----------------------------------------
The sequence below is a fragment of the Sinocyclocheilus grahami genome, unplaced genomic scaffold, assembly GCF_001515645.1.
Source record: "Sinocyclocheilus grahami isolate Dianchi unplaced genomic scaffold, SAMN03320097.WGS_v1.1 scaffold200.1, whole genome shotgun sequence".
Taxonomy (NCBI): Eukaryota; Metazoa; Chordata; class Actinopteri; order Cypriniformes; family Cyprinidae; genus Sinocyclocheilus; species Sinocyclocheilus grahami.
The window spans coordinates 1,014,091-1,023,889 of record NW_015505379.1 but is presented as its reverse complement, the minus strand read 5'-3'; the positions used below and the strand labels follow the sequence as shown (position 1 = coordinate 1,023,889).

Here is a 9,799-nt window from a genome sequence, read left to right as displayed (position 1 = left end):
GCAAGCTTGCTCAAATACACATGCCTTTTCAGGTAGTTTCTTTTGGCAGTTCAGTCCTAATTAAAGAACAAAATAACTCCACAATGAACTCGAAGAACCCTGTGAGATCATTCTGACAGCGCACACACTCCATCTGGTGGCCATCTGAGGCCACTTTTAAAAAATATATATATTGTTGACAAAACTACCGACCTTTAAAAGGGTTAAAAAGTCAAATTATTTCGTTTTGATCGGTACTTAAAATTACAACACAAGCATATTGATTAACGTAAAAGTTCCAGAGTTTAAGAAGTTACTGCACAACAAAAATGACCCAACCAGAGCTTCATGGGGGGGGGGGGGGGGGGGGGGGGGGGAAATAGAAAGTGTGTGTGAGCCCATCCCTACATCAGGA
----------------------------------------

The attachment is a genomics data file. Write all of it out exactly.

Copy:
The sequence below is a fragment of the Sinocyclocheilus grahami genome, unplaced genomic scaffold, assembly GCF_001515645.1.
Source record: "Sinocyclocheilus grahami isolate Dianchi unplaced genomic scaffold, SAMN03320097.WGS_v1.1 scaffold200.1, whole genome shotgun sequence".
Taxonomy (NCBI): Eukaryota; Metazoa; Chordata; class Actinopteri; order Cypriniformes; family Cyprinidae; genus Sinocyclocheilus; species Sinocyclocheilus grahami.
The window spans coordinates 1,014,091-1,023,889 of record NW_015505379.1 but is presented as its reverse complement, the minus strand read 5'-3'; the positions used below and the strand labels follow the sequence as shown (position 1 = coordinate 1,023,889).

Here is a 9,799-nt window from a genome sequence, read left to right as displayed (position 1 = left end):
GCAAGCTTGCTCAAATACACATGCCTTTTCAGGTAGTTTCTTTTGGCAGTTCAGTCCTAATTAAAGAACAAAATAACTCCACAATGAACTCGAAGAACCCTGTGAGATCATTCTGACAGCGCACACACTCCATCTGGTGGCCATCTGAGGCCACTTTTAAAAAATATATATATTGTTGACAAAACTACCGACCTTTAAAAGGGTTAAAAAGTCAAATTATTTCGTTTTGATCGGTACTTAAAATTACAACACAAGCATATTGATTAACGTAAAAGTTCCAGAGTTTAAGAAGTTACTGCACAACAAAAATGACCCAACCAGAGCTTCATGGGGGGGGGGGGGGGGGGGGGGGGGGGAAATAGAAAGTGTGTGTGAGCCCATCCCTACATCAGGA